Croats of Serbia

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Croats of Serbia
Хрвати у Србији
Hrvati u Srbiji
Panc.JPG
Ivana Dulić Marković crop.JPG
Total population
57,900 (2011)
Regions with significant populations
 Vojvodina 47,033
Belgrade 7,752
Central Serbia 3,155
Languages
Croatian, Serbian
Religion
Roman Catholicism
Related ethnic groups
Bunjevci, Šokci, Serbs, other South Slavs
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Croats
Croatia, Historic Coat of Arms, first red square.svg

Croats of Serbia or Serbian Croats (Croatian: Hrvati u Srbiji, Serbian: Хрвати у Србији / Hrvati u Srbiji) are the recognized Croat national minority in Serbia. They were recognized as national minority in 2002.[1] According to the 2011 census, there were 57,900 Croats in Serbia or 0.8% of the population.[2] Some 54,785 of them lived in Vojvodina and Belgrade (constituting 2.4% of the population of the province Vojvodina and the fourth largest ethnic group in that region) and remaining 3,115 in rest of the country.

History[edit]

During the 15th century, Croats mostly lived in the Syrmia region. It is estimated that they were a majority in 76 out of 801 villages that existed in the present-day territory of Vojvodina.[3] During 17th century, Roman Catholic Bunjevci from Dalmatia migrated to Vojvodina, where Šokci had already been living. According to some opinions, Šokci might be descendants of medieval Slavic population of Vojvodina where their ancestors might lived since the 8th century. According to other opinions, medieval Slavs of Vojvodina mainly spoke ikavian dialect, which is today rather associated with standard Croatian. Between 1689, when the Habsburg Monarchy conquered parts of Vojvodina, and the end of the 19th century, a small number of Croats from Croatia[citation needed] also migrated to the region.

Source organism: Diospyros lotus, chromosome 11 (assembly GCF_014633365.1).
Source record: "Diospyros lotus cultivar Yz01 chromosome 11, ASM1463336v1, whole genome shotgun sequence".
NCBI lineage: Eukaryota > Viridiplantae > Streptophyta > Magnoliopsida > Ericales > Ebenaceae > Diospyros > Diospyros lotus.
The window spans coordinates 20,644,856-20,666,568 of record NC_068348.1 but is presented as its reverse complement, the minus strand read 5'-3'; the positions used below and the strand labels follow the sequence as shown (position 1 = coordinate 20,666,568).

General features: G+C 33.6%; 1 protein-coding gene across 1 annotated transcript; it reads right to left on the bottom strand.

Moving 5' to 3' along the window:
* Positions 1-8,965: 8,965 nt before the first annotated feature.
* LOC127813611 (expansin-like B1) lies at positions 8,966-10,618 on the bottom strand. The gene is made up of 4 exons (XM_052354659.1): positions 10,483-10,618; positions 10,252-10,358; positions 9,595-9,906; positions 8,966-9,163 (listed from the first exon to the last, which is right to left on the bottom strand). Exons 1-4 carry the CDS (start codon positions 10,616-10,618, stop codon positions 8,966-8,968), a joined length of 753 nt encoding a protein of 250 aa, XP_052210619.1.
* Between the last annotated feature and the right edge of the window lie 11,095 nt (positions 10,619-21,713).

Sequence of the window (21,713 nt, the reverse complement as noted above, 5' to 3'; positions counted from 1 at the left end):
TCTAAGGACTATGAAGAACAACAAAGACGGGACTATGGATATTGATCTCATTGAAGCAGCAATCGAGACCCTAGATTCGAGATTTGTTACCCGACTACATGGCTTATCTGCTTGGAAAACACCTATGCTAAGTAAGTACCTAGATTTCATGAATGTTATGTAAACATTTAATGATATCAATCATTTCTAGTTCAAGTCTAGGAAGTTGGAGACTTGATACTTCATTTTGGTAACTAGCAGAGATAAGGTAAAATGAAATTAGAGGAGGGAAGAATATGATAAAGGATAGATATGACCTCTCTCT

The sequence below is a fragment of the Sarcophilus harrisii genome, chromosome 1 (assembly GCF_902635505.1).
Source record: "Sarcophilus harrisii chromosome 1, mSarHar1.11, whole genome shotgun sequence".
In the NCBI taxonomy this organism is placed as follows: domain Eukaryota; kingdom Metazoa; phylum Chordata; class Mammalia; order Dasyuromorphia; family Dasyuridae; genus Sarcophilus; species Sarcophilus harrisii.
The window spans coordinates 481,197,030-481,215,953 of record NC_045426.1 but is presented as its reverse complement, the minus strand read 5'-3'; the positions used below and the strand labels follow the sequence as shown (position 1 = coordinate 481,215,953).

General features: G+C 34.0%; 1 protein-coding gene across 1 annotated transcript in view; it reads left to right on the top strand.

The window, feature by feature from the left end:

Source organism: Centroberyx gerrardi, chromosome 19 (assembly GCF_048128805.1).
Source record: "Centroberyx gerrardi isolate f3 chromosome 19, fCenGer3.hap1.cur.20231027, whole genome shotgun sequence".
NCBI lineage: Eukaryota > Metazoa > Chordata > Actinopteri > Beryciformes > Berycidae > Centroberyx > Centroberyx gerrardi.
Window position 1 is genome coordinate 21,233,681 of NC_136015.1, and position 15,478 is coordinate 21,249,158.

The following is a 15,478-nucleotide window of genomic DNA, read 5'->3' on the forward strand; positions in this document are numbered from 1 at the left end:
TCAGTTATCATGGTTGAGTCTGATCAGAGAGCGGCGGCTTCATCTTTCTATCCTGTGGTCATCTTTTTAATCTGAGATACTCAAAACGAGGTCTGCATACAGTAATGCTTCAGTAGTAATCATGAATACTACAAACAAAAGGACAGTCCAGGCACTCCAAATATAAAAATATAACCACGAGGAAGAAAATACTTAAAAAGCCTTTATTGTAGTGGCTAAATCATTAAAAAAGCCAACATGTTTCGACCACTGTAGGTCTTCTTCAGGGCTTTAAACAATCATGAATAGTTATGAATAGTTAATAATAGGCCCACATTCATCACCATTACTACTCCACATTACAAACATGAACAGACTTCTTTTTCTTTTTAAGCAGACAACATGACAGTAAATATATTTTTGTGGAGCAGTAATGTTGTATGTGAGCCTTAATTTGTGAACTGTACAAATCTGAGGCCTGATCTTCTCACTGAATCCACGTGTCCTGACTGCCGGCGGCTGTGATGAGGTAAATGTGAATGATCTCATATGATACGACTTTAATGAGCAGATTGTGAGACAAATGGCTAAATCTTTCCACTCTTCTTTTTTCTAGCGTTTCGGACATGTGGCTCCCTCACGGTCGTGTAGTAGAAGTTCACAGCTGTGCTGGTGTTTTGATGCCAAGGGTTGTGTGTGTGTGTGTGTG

Before the 20th century, most of the Bunjevac and Šokac populations living in Habsburg Monarchy haven't been nationally awakened yet. Some of their leaders (like Ivan Antunović, Blaško Rajić, Petar Pekić, Pajo Kujundžić, Mijo Mandić, Lajčo Budanović, Stipan Vojnić Tunić, Vranje Sudarević, etc.) worked hardly to awake their Croatian or Yugoslav national feelings.

Commemorative plaque in Petrovaradin, suburb of Novi Sad ("To Tomislav, first Croatian king. Citizens of Petrovaradin.")

According to 1851 data, it is estimated that the population of the Voivodeship of Serbia and Banat of Temeschwar, the historical province that was predecessor of present-day Vojvodina, included, among other ethnic groups, 62,936 Bunjevci and Šokci and 2,860 Croats.[4][page needed] Subsequent statistical estimations from the second half of the 19th century (conducted during Austro-Hungarian period) counted Bunjevci and Šokci as "others" and presented them separately from Croats (in 1910 Austro-Hungarian census, 70,000 Bunjevci were categorized as "others").[5]